(2) there must be energy.
Not the help which is mere gift, perhaps easy and costless, but the help which costs service and sacrifice.
II. HELP IS TO BEGIN AT THE NEAREST POINT. "His neighbour" - the nearest person to him. The gospel teaching is to begin at Jerusalem. Home, for instance, is to be a scene of help. There are occasions every day in which we can help each other's comfort, growth, education, freedom from anxiety, and increase in the pleasure of life as life. A man's character is judged of in his home, his Church, his village, his town, his neighbourhood. The eloquent assailer of public wrongs may be other than a patriot at home.
1. This is the help which only he can render; being the neighbour, he is the nearest.
2. This does not bind him by religious "views" or party spirit. He is to help in the great temple of humanity as well as the temple of the Lord God. "Behold, the tabernacle of God is with men, and he will dwell with them." There are charities, I find, which, not content with being Christian, wish to know what people's "views" are! What an atmosphere! No. Christ did not ask who were Samaritans, Syro-phoenicians, Greeks, or Jews. "He went about doing good."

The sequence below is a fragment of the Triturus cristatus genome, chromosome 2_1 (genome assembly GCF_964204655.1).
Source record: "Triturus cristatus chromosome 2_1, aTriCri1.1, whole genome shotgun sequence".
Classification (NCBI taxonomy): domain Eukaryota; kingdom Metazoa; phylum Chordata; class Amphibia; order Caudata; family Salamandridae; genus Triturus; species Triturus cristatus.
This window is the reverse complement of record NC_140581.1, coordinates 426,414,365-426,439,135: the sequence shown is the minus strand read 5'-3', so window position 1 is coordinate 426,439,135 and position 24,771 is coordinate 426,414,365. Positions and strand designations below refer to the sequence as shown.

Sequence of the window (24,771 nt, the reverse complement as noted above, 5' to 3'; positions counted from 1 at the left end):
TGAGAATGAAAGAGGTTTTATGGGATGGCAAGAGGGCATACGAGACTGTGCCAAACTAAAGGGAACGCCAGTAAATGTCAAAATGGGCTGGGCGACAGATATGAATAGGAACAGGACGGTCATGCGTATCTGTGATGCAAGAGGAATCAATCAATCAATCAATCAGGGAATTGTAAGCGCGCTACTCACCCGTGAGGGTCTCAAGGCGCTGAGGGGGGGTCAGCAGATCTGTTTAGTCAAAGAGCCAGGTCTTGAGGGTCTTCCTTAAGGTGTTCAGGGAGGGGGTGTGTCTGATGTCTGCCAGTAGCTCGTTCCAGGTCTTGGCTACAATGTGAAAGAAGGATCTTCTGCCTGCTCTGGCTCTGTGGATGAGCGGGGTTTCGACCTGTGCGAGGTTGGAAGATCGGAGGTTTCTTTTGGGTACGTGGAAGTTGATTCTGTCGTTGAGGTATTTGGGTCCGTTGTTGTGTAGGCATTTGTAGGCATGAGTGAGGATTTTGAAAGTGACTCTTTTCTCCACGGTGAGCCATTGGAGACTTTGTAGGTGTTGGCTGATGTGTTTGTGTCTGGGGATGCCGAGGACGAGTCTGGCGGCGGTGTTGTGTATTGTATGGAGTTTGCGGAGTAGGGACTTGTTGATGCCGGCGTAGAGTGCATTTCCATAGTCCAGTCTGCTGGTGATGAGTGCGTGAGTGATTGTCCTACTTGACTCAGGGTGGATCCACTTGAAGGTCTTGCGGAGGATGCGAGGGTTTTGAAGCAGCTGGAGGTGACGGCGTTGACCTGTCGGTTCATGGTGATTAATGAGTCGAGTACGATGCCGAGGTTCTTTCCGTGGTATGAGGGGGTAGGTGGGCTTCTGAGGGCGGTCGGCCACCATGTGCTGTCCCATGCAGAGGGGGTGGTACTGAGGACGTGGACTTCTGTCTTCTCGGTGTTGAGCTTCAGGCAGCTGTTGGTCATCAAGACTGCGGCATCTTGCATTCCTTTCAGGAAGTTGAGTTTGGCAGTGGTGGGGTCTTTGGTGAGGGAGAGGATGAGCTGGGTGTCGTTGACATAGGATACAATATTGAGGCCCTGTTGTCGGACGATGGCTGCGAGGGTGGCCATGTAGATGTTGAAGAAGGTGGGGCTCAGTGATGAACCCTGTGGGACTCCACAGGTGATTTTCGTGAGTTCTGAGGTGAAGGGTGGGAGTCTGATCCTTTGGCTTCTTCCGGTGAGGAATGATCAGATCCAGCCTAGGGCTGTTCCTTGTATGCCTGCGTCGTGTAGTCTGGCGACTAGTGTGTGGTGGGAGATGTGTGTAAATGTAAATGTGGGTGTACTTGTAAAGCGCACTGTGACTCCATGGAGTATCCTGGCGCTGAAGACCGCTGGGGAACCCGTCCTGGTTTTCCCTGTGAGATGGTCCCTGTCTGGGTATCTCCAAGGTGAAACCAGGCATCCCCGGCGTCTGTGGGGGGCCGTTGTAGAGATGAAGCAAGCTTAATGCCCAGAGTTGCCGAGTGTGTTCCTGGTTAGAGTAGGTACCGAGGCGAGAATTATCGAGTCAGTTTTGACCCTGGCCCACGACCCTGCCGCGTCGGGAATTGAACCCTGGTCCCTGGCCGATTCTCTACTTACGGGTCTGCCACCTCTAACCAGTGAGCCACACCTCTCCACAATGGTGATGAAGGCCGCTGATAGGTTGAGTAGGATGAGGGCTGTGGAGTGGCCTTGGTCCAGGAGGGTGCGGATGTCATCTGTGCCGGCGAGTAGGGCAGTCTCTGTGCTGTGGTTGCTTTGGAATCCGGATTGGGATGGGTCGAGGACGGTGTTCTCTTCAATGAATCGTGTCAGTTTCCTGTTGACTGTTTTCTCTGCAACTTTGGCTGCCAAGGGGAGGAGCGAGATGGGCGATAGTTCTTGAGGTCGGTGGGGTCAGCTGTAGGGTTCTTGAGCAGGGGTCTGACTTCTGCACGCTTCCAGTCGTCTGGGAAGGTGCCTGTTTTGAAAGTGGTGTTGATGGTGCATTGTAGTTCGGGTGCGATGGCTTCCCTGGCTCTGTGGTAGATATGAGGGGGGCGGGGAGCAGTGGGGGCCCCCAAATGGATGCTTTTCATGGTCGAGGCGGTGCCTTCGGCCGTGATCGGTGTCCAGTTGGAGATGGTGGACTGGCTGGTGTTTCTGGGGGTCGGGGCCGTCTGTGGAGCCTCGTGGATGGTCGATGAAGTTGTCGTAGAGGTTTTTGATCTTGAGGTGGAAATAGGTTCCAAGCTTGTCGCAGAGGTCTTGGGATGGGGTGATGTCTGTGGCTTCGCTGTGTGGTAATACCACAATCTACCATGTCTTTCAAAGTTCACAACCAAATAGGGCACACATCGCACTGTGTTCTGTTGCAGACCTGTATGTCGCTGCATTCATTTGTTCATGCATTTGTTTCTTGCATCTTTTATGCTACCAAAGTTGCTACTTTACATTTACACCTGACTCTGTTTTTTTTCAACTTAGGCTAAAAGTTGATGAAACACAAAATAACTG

III. HELP IS TO BE INSPIRATIONAL, That is to say, it is not to assist laziness or to excuse mere incompetence. "Every one said to his brother, Be of good courage."
1. Courage; for fear is weakness. Those who expect failure court failure. I am wonderstruck at Stanley's courage at the Falls, especially after Pocock was dead. It is marvellous! Think of that poor native who rushed from the presence of the dreadful roaring river into the wilderness.